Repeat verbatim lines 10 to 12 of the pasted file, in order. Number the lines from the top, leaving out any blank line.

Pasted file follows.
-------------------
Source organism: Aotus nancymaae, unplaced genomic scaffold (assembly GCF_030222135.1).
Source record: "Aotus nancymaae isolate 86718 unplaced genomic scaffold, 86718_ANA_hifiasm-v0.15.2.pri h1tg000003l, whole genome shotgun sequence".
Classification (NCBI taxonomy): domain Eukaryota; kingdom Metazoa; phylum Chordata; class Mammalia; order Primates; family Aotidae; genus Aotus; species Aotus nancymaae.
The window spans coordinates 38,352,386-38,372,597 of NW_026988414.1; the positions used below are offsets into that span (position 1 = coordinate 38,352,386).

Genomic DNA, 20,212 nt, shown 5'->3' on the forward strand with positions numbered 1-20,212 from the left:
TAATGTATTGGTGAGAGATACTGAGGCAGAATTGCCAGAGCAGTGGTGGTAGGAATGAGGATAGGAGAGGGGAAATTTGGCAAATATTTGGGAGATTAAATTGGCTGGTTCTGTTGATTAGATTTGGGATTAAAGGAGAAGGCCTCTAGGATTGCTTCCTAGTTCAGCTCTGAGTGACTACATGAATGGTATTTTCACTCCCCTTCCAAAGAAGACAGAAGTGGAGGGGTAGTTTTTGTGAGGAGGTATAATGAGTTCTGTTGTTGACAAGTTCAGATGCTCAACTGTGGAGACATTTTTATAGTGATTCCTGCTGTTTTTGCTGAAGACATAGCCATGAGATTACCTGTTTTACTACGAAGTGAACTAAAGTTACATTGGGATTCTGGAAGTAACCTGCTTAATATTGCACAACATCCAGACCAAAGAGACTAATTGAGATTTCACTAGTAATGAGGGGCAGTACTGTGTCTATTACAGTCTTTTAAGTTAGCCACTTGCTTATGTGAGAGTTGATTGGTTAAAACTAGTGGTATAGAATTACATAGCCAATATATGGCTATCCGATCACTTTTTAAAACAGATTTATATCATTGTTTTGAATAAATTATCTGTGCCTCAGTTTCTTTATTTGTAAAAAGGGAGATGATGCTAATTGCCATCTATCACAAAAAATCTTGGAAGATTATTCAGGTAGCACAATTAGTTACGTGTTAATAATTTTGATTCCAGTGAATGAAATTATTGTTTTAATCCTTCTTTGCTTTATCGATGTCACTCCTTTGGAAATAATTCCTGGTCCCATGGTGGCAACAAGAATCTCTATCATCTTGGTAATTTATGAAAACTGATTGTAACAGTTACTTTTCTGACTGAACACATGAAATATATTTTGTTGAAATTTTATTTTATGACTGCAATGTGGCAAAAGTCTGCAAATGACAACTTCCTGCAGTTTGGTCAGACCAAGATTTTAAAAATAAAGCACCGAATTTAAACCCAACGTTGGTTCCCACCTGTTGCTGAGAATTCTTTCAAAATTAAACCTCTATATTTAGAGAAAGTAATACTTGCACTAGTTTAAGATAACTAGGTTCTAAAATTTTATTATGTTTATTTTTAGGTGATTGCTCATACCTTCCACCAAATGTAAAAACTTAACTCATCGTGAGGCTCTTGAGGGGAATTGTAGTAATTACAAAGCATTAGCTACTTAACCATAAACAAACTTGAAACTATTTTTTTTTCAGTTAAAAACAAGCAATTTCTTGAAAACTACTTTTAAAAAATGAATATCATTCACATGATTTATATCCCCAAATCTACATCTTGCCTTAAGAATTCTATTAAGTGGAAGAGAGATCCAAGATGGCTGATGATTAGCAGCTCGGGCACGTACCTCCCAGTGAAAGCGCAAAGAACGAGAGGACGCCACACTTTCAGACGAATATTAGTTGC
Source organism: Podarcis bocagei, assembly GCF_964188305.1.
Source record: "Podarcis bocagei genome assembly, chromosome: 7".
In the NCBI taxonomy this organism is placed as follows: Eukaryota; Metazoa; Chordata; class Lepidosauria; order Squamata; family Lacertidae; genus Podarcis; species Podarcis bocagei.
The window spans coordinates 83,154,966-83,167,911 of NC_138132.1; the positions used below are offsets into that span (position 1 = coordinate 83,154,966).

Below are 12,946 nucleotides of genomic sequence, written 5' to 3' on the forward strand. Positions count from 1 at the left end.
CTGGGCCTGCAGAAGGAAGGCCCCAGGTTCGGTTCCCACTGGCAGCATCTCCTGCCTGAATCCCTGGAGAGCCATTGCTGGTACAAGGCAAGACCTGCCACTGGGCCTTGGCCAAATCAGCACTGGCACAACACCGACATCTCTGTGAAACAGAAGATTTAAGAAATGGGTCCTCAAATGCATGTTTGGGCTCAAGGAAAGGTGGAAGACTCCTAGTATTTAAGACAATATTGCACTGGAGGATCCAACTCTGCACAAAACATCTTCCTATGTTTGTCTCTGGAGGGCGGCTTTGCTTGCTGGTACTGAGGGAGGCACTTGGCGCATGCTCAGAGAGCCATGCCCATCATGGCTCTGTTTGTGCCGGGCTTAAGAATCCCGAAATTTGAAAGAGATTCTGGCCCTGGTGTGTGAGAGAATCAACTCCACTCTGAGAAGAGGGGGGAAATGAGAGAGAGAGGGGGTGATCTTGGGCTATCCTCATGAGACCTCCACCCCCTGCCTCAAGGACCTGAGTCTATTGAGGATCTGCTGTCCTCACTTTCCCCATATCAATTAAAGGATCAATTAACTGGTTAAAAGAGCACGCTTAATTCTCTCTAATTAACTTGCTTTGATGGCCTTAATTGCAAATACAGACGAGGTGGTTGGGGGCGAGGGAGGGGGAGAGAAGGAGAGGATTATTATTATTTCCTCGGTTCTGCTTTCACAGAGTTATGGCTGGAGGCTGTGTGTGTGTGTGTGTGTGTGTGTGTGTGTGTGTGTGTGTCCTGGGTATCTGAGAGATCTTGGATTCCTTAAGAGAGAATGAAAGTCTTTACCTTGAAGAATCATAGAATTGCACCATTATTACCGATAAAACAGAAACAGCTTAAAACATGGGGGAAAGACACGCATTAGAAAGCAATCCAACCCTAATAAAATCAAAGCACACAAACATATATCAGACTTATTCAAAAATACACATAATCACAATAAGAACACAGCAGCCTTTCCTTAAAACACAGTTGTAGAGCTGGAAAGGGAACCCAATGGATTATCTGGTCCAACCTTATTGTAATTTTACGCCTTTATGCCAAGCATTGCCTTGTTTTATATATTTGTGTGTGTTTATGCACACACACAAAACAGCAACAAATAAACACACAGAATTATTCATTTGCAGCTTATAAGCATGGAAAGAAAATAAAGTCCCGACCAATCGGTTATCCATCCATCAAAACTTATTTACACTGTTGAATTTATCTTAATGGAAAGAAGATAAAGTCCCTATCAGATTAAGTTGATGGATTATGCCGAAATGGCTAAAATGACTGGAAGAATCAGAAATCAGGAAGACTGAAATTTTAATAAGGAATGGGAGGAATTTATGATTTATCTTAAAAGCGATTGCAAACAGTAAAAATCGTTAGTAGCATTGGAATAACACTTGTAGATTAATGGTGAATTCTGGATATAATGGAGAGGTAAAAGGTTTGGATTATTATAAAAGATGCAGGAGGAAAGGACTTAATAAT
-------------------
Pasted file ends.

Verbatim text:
The window spans coordinates 83,154,966-83,167,911 of NC_138132.1; the positions used below are offsets into that span (position 1 = coordinate 83,154,966).

Below are 12,946 nucleotides of genomic sequence, written 5' to 3' on the forward strand. Positions count from 1 at the left end.
CTGGGCCTGCAGAAGGAAGGCCCCAGGTTCGGTTCCCACTGGCAGCATCTCCTGCCTGAATCCCTGGAGAGCCATTGCTGGTACAAGGCAAGACCTGCCACTGGGCCTTGGCCAAATCAGCACTGGCACAACACCGACATCTCTGTGAAACAGAAGATTTAAGAAATGGGTCCTCAAATGCATGTTTGGGCTCAAGGAAAGGTGGAAGACTCCTAGTATTTAAGACAATATTGCACTGGAGGATCCAACTCTGCACAAAACATCTTCCTATGTTTGTCTCTGGAGGGCGGCTTTGCTTGCTGGTACTGAGGGAGGCACTTGGCGCATGCTCAGAGAGCCATGCCCATCATGGCTCTGTTTGTGCCGGGCTTAAGAATCCCGAAATTTGAAAGAGATTCTGGCCCTGGTGTGTGAGAGAATCAACTCCACTCTGAGAAGAGGGGGGAAATGAGAGAGAGAGGGGGTGATCTTGGGCTATCCTCATGAGACCTCCACCCCCTGCCTCAAGGACCTGAGTCTATTGAGGATCTGCTGTCCTCACTTTCCCCATATCAATTAAAGGATCAATTAACTGGTTAAAAGAGCACGCTTAATTCTCTCTAATTAACTTGCTTTGATGGCCTTAATTGCAAATACAGACGAGGTGGTTGGGGGCGAGGGAGGGGGAGAGAAGGAGAGGATTATTATTATTTCCTCGGTTCTGCTTTCACAGAGTTATGGCTGGAGGCTGTGTGTGTGTGTGTGTGTGTGTGTGTGTGTGTGTGTGTGTCCTGGGTATCTGAGAGATCTTGGATTCCTTAAGAGAGAATGAAAGTCTTTACCTTGAAGAATCATAGAATTGCACCATTATTACCGATAAAACAGAAACAGCTTAAAACATGGGGGAAAGACACGCATTAGAAAGCAATCCAACCCTAATAAAATCAAAGCACACAAACATATATCAGACTTATTCAAAAATACACATAATCACAATAAGAACACAGCAGCCTTTCCTTAAAACACAGTTGTAGAGCTGGAAAGGGAACCCAATGGATTATCTGGTCCAACCTTATTGTAATTTTACGCCTTTATGCCAAGCATTGCCTTGTTTTATATATTTGTGTGTGTTTATGCACACACACAAAACAGCAACAAATAAACACACAGAATTATTCATTTGCAGCTTATAAGCATGGAAAGAAAATAAAGTCCCGACCAATCGGTTATCCATCCATCAAAACTTATTTACACTGTTGAATTTATCTTAATGGAAAGAAGATAAAGTCCCTATCAGATTAAGTTGATGGATTATGCCGAAATGGCTAAAATGACTGGAAGAATCAGAAATCAGGAAGACTGAAATTTTAATAAGGAATGGGAGGAATTTATGATTTATCTTAAAAGCGATTGCAAACAGTAAAAATCGTTAGTAGCATTGGAATAACACTTGTAGATTAATGGTGAATTCTGGATATAATGGAGAGGTAAAAGGTTTGGATTATTATAAAAGATGCAGGAGGAAAGGACTTAATAAT